April 16, 2018
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Surviving Christmas In Business

If you’re working for any kind of business, Christmas is a time of great pressure. Retail and hospitality businesses can expect their busiest time, from sales in October, through to crowds passing through right up to Christmas day and often sales beginning again on Boxing Day or in the New Year.

Even if you’re not directly relying on Christmas to provide a substantial chunk of your revenue for the year, it’s still a busy time: you need to fit in a full month’s work when your business might be closing for a week or more. If you rely on input from colleagues or counterparts in other businesses you might also find obstacles strewn in your path as they take leave to spend time with their family. Totally understandable of course but inconvenient for you.

Surviving Christmas In Business

You also have the dreaded office Christmas party to deal with. This can be a source of real stress – especially if you’re in charge of organising it!

Today we’re presenting a short guide to surviving a Christmas in business so you can start to plan for your success now.

The Christmas Party

If you are in charge of arranging this for your colleagues you need to start now. People organise this early, and while, if you’re looking for an office Christmas party venue London has plenty to offer, they do begin to book up from July so start looking.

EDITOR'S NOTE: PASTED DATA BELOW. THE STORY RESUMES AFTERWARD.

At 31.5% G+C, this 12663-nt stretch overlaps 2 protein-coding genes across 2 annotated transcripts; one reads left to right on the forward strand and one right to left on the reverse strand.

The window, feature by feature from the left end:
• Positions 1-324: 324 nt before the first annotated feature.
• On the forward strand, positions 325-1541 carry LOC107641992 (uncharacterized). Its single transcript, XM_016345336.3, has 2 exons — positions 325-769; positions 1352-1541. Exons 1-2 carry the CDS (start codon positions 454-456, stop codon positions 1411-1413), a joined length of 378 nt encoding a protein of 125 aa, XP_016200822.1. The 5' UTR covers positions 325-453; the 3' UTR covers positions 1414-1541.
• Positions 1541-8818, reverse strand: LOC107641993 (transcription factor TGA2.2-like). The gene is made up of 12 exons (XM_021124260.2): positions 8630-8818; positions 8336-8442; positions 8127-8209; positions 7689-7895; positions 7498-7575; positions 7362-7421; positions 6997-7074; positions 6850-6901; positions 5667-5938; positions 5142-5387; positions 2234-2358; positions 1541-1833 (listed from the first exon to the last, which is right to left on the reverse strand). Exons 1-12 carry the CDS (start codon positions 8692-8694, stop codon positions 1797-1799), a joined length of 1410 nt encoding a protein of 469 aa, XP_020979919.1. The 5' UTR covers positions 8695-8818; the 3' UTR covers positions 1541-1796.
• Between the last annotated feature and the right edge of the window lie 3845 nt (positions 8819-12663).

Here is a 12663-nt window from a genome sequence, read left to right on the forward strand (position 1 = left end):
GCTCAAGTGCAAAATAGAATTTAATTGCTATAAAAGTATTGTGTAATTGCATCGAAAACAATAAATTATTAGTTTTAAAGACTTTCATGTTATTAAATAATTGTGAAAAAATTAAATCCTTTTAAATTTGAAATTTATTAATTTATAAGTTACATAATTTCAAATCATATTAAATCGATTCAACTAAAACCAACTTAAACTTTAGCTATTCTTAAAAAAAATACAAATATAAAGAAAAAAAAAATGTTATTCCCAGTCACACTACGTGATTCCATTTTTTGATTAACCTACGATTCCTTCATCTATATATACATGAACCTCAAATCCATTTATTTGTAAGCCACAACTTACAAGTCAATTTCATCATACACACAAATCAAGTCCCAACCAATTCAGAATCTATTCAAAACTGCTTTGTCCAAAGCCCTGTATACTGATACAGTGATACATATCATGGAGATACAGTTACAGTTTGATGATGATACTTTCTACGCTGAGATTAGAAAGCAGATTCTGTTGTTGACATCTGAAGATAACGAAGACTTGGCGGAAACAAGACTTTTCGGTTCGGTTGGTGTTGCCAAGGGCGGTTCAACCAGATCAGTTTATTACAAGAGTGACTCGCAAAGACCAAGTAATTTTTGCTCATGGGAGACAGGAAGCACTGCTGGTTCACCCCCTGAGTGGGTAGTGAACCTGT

Even if you can’t start to finalise venues yet, you can work out how many people you expect to attend, the budget you have available and at least define what you need, so when the time comes you’ll be ready!

Absence and Work

Try to establish early on when or if your office will be closing for Christmas – some only close down for the bank holidays, others go into hibernation from before Christmas eve through to the new year!

Once you’ve established when you’re closing, you can start to take account of it. If you have regular meetings or contacts that would fall during that closed period you can decide early if you will simply skip them in December or reschedule, and inform people appropriately. Doing this early will let people integrate your plans into their own holiday schedules and minimise disruption.

Planning like this means that when Christmas comes you won’t be caught unawares, trying to fit in a fortnight’s work into a single week before you can relax. You’ll be cruising gently to a stop, while your colleagues are pulling their hair out!

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